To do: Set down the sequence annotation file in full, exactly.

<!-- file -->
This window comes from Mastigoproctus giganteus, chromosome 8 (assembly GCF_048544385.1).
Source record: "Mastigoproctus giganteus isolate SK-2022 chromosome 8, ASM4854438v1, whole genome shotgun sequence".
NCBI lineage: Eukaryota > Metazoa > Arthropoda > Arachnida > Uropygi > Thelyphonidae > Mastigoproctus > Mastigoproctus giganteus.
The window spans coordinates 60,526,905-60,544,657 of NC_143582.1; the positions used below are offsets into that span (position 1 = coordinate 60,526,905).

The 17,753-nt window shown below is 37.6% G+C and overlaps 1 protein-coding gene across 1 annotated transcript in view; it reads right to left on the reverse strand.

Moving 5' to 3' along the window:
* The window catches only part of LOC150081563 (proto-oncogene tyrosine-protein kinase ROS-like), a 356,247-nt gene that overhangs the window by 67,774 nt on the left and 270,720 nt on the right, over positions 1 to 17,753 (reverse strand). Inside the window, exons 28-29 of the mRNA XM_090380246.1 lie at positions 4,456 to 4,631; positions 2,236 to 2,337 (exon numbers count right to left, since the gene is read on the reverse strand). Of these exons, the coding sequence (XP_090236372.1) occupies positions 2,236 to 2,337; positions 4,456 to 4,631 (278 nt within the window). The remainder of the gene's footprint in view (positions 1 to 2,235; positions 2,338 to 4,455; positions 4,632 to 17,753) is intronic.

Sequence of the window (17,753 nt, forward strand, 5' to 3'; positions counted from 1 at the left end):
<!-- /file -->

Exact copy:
This window comes from Mastigoproctus giganteus, chromosome 8 (assembly GCF_048544385.1).
Source record: "Mastigoproctus giganteus isolate SK-2022 chromosome 8, ASM4854438v1, whole genome shotgun sequence".
NCBI lineage: Eukaryota > Metazoa > Arthropoda > Arachnida > Uropygi > Thelyphonidae > Mastigoproctus > Mastigoproctus giganteus.
The window spans coordinates 60,526,905-60,544,657 of NC_143582.1; the positions used below are offsets into that span (position 1 = coordinate 60,526,905).

The 17,753-nt window shown below is 37.6% G+C and overlaps 1 protein-coding gene across 1 annotated transcript in view; it reads right to left on the reverse strand.

Moving 5' to 3' along the window:
* The window catches only part of LOC150081563 (proto-oncogene tyrosine-protein kinase ROS-like), a 356,247-nt gene that overhangs the window by 67,774 nt on the left and 270,720 nt on the right, over positions 1 to 17,753 (reverse strand). Inside the window, exons 28-29 of the mRNA XM_090380246.1 lie at positions 4,456 to 4,631; positions 2,236 to 2,337 (exon numbers count right to left, since the gene is read on the reverse strand). Of these exons, the coding sequence (XP_090236372.1) occupies positions 2,236 to 2,337; positions 4,456 to 4,631 (278 nt within the window). The remainder of the gene's footprint in view (positions 1 to 2,235; positions 2,338 to 4,455; positions 4,632 to 17,753) is intronic.

Sequence of the window (17,753 nt, forward strand, 5' to 3'; positions counted from 1 at the left end):